The Tomatometer rating – based on the published opinions of hundreds of film and
television critics – is a trusted measurement of movie and TV programming quality
for millions of moviegoers. It represents the percentage of professional critic reviews
that are positive for a given film or television show.
From the Critics
From RT Users Like You!
The Tomatometer is 60% or higher.
The Tomatometer is 59% or lower.
Movies and TV shows are Certified Fresh with a steady Tomatometer of 75% or
higher after a set amount of reviews (80 for wide-release movies, 40 for
limited-release movies, 20 for TV shows), including 5 reviews from Top Critics.
Percentage of users who rate a movie or TV show positively.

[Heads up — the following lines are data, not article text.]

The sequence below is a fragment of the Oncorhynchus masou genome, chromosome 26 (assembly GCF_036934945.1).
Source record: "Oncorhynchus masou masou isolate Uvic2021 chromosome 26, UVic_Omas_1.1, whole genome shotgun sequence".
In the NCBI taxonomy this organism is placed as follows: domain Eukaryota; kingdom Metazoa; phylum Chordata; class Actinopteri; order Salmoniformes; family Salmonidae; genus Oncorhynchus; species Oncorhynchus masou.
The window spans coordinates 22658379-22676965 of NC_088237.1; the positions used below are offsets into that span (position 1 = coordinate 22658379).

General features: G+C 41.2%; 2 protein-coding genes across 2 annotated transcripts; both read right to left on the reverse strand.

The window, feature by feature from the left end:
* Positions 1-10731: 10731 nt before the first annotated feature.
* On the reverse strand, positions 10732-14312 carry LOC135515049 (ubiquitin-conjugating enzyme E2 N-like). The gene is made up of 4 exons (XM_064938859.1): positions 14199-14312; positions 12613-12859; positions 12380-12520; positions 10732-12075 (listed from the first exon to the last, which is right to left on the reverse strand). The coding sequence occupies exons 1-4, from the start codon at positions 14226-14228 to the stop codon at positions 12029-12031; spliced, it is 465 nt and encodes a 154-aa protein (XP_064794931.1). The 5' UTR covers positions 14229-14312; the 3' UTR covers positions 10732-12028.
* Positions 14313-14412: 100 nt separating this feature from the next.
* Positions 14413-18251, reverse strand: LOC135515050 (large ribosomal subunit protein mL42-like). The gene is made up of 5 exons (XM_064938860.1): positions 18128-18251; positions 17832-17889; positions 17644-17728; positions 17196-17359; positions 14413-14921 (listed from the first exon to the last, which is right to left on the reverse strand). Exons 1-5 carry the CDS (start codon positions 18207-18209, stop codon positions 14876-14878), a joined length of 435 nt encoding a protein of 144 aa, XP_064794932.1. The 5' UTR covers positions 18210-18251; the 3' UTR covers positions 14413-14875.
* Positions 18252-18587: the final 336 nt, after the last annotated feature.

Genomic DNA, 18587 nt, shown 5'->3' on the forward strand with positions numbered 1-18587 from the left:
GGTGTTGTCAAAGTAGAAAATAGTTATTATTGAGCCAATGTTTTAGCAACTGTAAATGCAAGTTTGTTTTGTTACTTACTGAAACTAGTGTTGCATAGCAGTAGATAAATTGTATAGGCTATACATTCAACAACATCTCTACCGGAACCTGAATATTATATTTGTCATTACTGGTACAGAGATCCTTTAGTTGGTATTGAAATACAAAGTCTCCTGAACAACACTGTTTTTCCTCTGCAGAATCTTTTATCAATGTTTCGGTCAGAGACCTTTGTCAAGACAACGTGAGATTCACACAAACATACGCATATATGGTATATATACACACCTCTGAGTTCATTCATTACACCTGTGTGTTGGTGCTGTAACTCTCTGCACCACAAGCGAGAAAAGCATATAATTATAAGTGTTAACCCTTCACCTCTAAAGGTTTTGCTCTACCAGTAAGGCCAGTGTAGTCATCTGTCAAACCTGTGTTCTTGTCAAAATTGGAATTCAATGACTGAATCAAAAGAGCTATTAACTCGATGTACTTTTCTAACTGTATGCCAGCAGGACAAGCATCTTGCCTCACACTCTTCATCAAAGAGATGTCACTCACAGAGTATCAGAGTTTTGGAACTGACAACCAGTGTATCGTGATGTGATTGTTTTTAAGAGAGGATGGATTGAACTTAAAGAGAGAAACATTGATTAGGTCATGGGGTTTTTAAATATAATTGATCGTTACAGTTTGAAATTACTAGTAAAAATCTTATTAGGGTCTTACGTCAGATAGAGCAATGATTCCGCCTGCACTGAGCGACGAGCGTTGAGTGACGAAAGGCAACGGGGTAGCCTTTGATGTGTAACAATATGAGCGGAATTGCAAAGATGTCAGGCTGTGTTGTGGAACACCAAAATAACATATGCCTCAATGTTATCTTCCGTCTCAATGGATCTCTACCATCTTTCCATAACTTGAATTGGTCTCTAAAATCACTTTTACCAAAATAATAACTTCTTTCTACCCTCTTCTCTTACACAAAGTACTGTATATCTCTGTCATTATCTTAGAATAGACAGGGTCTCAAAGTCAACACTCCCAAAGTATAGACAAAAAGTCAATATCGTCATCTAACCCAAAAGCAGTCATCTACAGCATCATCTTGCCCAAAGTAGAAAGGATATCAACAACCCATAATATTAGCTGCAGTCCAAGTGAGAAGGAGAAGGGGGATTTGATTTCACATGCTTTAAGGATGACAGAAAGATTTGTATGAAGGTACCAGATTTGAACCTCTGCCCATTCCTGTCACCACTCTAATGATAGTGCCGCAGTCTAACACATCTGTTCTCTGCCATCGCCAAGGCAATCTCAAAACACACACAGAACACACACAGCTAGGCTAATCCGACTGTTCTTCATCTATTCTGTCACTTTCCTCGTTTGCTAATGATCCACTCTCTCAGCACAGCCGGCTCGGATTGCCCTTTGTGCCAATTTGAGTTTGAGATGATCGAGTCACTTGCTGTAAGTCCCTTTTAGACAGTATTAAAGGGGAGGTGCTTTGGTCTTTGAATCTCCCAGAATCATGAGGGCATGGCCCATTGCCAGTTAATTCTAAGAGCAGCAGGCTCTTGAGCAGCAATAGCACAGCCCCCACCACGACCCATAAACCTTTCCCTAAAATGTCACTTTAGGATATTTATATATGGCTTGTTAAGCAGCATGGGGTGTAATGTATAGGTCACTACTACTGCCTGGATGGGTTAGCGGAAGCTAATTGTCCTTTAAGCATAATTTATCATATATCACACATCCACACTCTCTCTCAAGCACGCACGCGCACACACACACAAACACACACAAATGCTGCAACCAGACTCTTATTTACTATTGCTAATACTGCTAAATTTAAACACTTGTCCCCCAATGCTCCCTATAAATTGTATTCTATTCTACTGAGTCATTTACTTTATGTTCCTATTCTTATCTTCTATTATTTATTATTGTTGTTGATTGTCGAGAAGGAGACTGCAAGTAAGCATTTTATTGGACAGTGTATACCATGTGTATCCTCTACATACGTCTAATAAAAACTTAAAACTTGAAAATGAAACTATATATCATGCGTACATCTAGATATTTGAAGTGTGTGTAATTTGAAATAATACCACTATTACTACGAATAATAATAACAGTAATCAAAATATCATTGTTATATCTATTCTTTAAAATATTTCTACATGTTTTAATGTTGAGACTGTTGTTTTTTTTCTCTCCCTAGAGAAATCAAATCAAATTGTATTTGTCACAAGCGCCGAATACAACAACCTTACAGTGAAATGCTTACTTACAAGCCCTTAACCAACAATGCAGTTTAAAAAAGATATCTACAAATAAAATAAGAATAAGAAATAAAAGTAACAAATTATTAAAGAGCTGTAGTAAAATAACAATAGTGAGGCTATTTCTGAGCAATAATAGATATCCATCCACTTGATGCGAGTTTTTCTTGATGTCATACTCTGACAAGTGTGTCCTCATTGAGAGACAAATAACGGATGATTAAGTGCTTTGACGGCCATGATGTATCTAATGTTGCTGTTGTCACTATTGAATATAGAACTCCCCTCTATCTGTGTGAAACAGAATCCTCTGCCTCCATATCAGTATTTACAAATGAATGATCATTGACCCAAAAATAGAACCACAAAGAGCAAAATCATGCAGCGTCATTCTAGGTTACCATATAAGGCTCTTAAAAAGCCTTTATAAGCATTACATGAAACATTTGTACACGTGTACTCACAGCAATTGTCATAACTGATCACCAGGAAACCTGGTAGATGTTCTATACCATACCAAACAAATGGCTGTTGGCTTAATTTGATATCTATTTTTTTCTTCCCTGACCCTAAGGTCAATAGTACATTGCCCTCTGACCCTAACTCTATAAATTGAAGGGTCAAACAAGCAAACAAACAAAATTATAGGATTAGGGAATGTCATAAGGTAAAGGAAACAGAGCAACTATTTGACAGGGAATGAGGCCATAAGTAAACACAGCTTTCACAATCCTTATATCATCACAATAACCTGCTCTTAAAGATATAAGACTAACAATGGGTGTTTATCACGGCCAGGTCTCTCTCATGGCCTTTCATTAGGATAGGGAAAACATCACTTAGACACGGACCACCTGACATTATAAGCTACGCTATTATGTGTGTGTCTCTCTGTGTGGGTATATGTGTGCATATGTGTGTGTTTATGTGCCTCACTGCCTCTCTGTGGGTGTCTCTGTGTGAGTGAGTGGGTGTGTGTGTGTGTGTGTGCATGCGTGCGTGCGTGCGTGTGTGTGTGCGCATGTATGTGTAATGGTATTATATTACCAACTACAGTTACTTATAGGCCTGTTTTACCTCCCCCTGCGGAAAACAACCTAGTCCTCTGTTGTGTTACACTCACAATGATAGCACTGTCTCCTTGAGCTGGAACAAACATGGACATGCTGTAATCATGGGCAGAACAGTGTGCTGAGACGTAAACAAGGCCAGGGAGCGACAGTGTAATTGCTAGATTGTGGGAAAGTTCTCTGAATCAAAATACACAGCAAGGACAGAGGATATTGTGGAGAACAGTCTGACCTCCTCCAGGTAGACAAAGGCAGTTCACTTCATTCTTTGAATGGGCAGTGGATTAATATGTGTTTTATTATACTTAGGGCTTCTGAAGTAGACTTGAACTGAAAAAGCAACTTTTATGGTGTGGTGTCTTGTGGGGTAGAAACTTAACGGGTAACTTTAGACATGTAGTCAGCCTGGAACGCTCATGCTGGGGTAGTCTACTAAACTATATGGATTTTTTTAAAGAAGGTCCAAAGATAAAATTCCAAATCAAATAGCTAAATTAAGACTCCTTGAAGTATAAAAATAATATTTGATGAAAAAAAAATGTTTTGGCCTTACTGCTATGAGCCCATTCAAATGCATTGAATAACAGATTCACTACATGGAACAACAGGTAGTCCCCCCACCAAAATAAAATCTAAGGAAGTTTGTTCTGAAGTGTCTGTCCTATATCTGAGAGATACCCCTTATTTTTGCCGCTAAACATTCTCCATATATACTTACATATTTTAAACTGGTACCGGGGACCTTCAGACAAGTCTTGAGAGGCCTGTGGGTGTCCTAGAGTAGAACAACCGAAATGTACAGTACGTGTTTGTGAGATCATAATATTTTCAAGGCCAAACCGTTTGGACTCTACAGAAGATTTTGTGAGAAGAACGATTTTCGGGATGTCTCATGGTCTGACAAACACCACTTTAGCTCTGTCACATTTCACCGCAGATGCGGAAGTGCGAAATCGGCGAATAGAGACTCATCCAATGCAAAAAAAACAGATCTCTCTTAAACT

Randall Wallace planned on becoming a minister or a songwriter, not a filmmaker. After leaving the seminary to write music, he worked as a novelist and television scribe before penning the award-winning script to Braveheart (1995) and embarking on a directing career. Raised in Tennessee, Wallace began writing stories at the age of seven. He majored in religion at Duke University before joining a seminary, but took various writing classes all through school. He even opened his own record company to release his original songs, which were played on local radio stations throughout the Carolinas and Virginia. After exiting the seminary, Wallace moved to Nashville to try his hand at a music career. He ran the animal shows at Opryland while trying to establish himself as a songwriter. Unfortunately, because he did not write country music (the city's primary genre), he experienced very little success. In 1980, Wallace moved to Los Angeles where he began writing novels, such as Blood of the Lamb and Where Angels Watch. He earned rave reviews for his work -- critics compared him to Robert Penn Warren and Charles Dickens -- but his sales were disappointing. With the help of producer Stephen J. Cannell, Wallace tried his hand at television writing, composing teleplays for Hunter, J.J. Starbuck, Sonny Spoon, and Broken Badges. A Scottish American, Wallace formulated the idea for Braveheart -- the true story of medieval Scottish patriot William Wallace -- while visiting Edinburgh Castle in Scotland. After writing the screenplay, he developed the film with his own funds before teaming with its director and star, Mel Gibson. An extraordinary success, Braveheart garnered several Academy Awards, including Best Picture and Best Director. Wallace earned a Writer's Guild of America Award, a Golden Globe nomination, and an Oscar nod for his screenplay. Three years later, Wallace made his directing debut with Man in the Iron Mask (1998), an adaptation of Alexandre Dumas' novel about the Three Musketeers' struggle to replace Louis XIV with a more worthy king. Despite its star-studded cast -- Leonardo Di Caprio, Gabriel Byrne, Jeremy Irons, John Malkovich, and Gerard Depardieu -- the film was not the blockbuster Wallace had hoped it would be. Shortly afterward, Wallace met director Michael Bay, who asked him to write the script for Pearl Harbor (2001). Though it began well, their collaboration hit a snag when Bay called in several script doctors to add more action sequences to the film. Disagreeing with Bay's decision, Wallace quietly quit the project, though he is still Pearl Harbor's only credited scriptwriter. He immediately started pre-production on his sophomore directing effort, the Vietnam drama We Were Soldiers (2002). After discovering its source material -- a memoir written by Lieutenant General Hal Moore and war correspondent Joseph Galloway -- in an airport bookstore, he bought the rights to the film adaptation with his earnings from Braveheart. Wallace spent several years writing and developing the project himself before joining forces with star Mel Gibson's Icon Productions. Released in 2002, We Were Soldiers also featured Greg Kinnear, Chris Klein, and Marc Blucas and was Wallace's most favorably reviewed film since Braveheart. He quickly went to work on polishing his pet combat script, a World War II film based on his father-in-law's experience as a German P.O.W. at the end of the war.